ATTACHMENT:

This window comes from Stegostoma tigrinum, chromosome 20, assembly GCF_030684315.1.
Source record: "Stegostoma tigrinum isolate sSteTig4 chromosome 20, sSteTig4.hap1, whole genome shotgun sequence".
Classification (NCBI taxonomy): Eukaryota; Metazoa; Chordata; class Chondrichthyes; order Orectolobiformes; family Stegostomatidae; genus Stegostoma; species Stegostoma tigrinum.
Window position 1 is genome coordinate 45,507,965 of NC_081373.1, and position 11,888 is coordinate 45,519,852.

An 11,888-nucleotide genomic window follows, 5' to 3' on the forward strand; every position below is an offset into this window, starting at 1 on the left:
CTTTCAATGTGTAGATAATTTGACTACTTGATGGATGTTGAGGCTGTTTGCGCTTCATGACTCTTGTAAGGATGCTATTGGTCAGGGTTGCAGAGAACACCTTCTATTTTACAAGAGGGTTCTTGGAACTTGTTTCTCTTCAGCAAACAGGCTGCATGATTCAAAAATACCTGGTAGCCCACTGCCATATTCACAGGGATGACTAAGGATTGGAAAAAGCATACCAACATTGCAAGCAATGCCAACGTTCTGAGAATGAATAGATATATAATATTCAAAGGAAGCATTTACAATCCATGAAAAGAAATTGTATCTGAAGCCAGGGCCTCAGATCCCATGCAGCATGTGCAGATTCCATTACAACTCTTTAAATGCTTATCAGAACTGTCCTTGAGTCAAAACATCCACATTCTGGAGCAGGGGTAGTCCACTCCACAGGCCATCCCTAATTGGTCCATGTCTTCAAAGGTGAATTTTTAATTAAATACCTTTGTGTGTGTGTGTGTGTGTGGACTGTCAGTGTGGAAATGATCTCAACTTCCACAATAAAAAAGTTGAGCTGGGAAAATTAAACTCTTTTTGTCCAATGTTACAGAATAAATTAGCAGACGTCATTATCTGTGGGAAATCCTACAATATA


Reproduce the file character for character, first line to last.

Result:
This window comes from Stegostoma tigrinum, chromosome 20, assembly GCF_030684315.1.
Source record: "Stegostoma tigrinum isolate sSteTig4 chromosome 20, sSteTig4.hap1, whole genome shotgun sequence".
Classification (NCBI taxonomy): Eukaryota; Metazoa; Chordata; class Chondrichthyes; order Orectolobiformes; family Stegostomatidae; genus Stegostoma; species Stegostoma tigrinum.
Window position 1 is genome coordinate 45,507,965 of NC_081373.1, and position 11,888 is coordinate 45,519,852.

An 11,888-nucleotide genomic window follows, 5' to 3' on the forward strand; every position below is an offset into this window, starting at 1 on the left:
CTTTCAATGTGTAGATAATTTGACTACTTGATGGATGTTGAGGCTGTTTGCGCTTCATGACTCTTGTAAGGATGCTATTGGTCAGGGTTGCAGAGAACACCTTCTATTTTACAAGAGGGTTCTTGGAACTTGTTTCTCTTCAGCAAACAGGCTGCATGATTCAAAAATACCTGGTAGCCCACTGCCATATTCACAGGGATGACTAAGGATTGGAAAAAGCATACCAACATTGCAAGCAATGCCAACGTTCTGAGAATGAATAGATATATAATATTCAAAGGAAGCATTTACAATCCATGAAAAGAAATTGTATCTGAAGCCAGGGCCTCAGATCCCATGCAGCATGTGCAGATTCCATTACAACTCTTTAAATGCTTATCAGAACTGTCCTTGAGTCAAAACATCCACATTCTGGAGCAGGGGTAGTCCACTCCACAGGCCATCCCTAATTGGTCCATGTCTTCAAAGGTGAATTTTTAATTAAATACCTTTGTGTGTGTGTGTGTGTGTGGACTGTCAGTGTGGAAATGATCTCAACTTCCACAATAAAAAAGTTGAGCTGGGAAAATTAAACTCTTTTTGTCCAATGTTACAGAATAAATTAGCAGACGTCATTATCTGTGGGAAATCCTACAATATA